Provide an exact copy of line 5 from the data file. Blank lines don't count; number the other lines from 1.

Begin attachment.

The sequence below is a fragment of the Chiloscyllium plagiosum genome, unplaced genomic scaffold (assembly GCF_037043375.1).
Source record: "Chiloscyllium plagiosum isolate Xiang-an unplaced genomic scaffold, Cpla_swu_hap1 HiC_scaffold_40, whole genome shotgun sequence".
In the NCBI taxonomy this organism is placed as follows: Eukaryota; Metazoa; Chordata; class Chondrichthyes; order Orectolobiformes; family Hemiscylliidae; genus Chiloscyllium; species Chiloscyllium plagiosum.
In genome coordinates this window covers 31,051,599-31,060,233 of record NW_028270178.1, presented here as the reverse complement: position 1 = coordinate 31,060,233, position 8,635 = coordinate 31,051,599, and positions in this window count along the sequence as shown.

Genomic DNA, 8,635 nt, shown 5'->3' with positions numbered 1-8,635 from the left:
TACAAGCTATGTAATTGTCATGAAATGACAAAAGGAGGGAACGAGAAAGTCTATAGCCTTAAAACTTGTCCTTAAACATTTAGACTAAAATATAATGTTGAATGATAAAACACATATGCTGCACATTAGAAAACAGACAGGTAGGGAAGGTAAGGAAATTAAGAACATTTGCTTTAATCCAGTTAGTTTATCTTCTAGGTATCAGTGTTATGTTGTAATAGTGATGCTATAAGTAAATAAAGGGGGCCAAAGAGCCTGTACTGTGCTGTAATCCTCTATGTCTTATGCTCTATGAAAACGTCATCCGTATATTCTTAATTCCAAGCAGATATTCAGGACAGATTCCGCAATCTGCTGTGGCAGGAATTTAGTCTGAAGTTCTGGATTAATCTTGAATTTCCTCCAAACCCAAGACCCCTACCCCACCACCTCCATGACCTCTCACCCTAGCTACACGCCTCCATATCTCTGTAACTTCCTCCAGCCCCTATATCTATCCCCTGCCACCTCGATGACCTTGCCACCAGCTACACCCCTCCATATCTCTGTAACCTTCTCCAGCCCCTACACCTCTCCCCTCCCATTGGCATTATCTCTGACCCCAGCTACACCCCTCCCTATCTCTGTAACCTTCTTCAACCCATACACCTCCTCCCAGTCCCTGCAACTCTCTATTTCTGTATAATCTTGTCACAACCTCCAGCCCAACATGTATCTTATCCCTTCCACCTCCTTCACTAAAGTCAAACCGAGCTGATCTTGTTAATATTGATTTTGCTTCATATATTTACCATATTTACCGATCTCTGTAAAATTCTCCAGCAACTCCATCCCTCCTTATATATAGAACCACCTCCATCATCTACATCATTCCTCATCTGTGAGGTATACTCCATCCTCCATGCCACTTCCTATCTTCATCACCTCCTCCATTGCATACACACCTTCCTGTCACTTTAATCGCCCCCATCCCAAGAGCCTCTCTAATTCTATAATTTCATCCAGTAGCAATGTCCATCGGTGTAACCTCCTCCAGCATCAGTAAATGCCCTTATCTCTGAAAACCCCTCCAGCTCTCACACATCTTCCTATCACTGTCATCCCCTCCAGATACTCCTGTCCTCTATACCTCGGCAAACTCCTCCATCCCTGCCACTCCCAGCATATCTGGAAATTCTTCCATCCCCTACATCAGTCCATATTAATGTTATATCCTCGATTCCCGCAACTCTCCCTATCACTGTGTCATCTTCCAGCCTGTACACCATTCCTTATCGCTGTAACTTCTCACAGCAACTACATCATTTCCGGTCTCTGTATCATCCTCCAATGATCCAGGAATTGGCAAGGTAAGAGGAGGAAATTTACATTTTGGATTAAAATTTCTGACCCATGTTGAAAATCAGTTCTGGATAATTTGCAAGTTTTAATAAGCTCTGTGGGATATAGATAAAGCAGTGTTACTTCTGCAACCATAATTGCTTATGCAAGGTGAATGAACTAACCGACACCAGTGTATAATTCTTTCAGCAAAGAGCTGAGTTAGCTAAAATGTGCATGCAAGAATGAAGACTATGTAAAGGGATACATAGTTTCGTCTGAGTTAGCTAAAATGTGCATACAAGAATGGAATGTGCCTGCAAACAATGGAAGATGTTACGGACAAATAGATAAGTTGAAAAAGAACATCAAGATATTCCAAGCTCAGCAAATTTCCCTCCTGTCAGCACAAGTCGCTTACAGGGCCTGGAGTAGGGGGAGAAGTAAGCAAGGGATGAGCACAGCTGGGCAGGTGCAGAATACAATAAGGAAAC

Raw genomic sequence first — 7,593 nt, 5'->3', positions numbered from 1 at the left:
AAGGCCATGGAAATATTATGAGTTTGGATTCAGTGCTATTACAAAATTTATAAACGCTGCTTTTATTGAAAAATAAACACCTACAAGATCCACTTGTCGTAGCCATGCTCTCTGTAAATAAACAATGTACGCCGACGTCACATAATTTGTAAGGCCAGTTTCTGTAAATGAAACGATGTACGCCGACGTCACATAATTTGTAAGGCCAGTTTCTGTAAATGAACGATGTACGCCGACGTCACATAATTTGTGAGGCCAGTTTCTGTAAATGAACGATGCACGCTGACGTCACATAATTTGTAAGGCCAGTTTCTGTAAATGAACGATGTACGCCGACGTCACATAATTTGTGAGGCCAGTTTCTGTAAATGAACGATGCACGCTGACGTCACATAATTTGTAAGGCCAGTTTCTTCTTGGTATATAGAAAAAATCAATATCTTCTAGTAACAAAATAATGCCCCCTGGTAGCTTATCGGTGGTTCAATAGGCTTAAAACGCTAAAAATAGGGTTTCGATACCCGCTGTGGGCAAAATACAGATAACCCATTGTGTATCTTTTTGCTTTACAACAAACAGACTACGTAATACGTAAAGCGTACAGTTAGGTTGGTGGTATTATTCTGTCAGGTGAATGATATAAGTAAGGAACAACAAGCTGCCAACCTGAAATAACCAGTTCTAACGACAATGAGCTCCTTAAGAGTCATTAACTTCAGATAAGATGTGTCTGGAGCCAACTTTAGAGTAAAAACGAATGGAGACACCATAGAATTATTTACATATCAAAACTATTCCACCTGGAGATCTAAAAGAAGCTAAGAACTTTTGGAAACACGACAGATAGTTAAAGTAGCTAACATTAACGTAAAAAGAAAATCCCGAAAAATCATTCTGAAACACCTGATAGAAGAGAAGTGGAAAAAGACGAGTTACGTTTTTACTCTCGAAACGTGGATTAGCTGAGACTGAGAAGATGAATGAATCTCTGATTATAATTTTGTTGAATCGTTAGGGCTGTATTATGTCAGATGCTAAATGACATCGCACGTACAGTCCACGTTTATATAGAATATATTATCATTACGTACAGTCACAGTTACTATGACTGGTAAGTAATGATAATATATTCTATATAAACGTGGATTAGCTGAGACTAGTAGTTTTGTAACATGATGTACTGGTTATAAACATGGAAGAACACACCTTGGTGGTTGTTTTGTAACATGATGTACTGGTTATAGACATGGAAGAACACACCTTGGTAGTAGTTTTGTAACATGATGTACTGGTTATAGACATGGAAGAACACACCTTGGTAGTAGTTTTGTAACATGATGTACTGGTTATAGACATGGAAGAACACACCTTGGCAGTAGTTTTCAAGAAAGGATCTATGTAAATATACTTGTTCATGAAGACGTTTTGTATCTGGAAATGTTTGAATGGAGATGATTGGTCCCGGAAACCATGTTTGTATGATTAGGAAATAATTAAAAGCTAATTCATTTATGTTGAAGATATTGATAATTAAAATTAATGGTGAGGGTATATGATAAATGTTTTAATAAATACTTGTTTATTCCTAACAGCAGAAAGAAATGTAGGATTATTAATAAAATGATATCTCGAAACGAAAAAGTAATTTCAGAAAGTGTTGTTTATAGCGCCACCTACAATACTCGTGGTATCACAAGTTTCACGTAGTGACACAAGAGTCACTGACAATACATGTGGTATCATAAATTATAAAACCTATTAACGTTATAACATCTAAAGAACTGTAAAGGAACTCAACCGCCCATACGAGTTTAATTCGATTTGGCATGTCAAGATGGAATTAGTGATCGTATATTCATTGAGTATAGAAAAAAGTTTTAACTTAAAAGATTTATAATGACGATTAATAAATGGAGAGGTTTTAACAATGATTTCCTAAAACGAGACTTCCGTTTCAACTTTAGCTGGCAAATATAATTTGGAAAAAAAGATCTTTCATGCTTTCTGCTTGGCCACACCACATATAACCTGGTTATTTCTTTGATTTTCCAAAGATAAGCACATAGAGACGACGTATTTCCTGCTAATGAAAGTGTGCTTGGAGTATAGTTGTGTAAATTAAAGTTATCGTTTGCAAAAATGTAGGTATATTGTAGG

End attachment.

Genomic DNA, 8,635 nt, shown 5'->3' with positions numbered 1-8,635 from the left: